Resources

Hexagon stickies are available from - http://www.logovisual.com/shop/lvt-products/hexagon-sticky-notes/ - go for the small ones. These have two glue lines and are better that the one with a single line as they are more durable and stay flat when attached. Cognitive Edge also have stocks but you can also just use traditional post-it notes.

References

  1. Robert Chia & Robin Holt, Strategy without Design: The Silent Efficacy of Indirect Action, 2009
  2. Gary Klein, The Power of Intuition: How to Use Your Gut Feelings to Make Better Decisions at Work, 2004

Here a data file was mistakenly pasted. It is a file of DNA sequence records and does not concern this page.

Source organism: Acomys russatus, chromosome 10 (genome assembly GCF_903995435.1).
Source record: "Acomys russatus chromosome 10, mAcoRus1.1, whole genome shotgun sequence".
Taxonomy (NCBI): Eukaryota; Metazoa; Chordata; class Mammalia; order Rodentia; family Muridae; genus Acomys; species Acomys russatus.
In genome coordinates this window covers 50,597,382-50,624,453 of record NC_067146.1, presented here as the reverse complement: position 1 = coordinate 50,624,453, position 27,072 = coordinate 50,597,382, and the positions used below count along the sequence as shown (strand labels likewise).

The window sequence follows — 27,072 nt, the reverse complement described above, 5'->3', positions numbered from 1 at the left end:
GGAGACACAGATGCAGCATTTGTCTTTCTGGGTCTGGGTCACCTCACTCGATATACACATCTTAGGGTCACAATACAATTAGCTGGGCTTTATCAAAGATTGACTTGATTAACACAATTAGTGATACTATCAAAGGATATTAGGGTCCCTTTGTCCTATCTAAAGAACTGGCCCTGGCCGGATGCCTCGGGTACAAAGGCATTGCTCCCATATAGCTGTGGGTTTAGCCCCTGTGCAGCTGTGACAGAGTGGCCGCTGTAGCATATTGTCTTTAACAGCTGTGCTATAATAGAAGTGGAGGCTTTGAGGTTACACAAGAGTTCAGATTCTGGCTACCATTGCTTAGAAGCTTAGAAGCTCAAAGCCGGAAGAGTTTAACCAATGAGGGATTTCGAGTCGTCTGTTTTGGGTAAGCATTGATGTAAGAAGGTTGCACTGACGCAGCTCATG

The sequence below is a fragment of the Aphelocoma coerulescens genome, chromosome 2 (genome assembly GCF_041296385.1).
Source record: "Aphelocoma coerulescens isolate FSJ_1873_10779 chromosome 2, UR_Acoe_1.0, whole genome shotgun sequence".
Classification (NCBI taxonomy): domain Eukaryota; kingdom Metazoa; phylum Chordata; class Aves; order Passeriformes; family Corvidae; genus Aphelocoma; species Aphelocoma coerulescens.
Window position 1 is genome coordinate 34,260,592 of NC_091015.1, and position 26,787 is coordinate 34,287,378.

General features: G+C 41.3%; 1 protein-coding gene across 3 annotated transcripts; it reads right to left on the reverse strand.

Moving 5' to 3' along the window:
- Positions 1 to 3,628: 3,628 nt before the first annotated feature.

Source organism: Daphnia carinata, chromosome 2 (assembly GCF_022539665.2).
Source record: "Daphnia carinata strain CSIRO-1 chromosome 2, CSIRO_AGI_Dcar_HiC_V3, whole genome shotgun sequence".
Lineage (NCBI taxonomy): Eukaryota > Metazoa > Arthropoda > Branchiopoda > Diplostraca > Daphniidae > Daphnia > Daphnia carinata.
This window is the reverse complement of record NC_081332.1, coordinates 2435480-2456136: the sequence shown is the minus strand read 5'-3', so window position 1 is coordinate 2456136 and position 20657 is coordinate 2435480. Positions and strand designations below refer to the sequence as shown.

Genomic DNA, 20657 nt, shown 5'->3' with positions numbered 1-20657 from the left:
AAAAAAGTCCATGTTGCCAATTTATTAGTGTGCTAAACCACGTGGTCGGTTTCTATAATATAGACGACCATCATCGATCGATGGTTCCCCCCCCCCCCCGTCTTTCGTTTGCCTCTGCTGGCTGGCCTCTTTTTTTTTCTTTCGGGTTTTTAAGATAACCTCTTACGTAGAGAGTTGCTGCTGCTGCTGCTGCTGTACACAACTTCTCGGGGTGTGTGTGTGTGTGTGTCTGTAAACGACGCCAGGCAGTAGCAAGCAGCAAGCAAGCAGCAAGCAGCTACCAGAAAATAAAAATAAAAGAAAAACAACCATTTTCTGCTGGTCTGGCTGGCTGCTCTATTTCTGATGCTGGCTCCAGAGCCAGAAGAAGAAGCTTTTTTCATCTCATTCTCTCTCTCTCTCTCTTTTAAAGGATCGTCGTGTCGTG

3. Nancy Kline, Time to Think: Listening to Ignite the Human Mind, 1999
  4. Michael Polanyi, The Tacit Dimension, 1966

About the Author

Greg Brougham is an experienced systems and technical architect specialising in card and payments system. He has worked on the renewal of the main UK domestic clearing and settlement system and also a similar system for one of the major card companies. It was while working on the later in the mid 0’s that he thought that there must be more effective means of delivery than the prevailing approaches that were preoccupied with utilisation. This led to a review of the prevailing management literature and an interest in Theory of Constraints, Systems Thinking, Toyota and more recently complexity (in particular Cynefin) and the cognitive sciences.

 


1 This leads into ABIDE (Attractors; Barriers; Identities; Dissent/Disrupt; Environment) which is the Cynefin approach to management.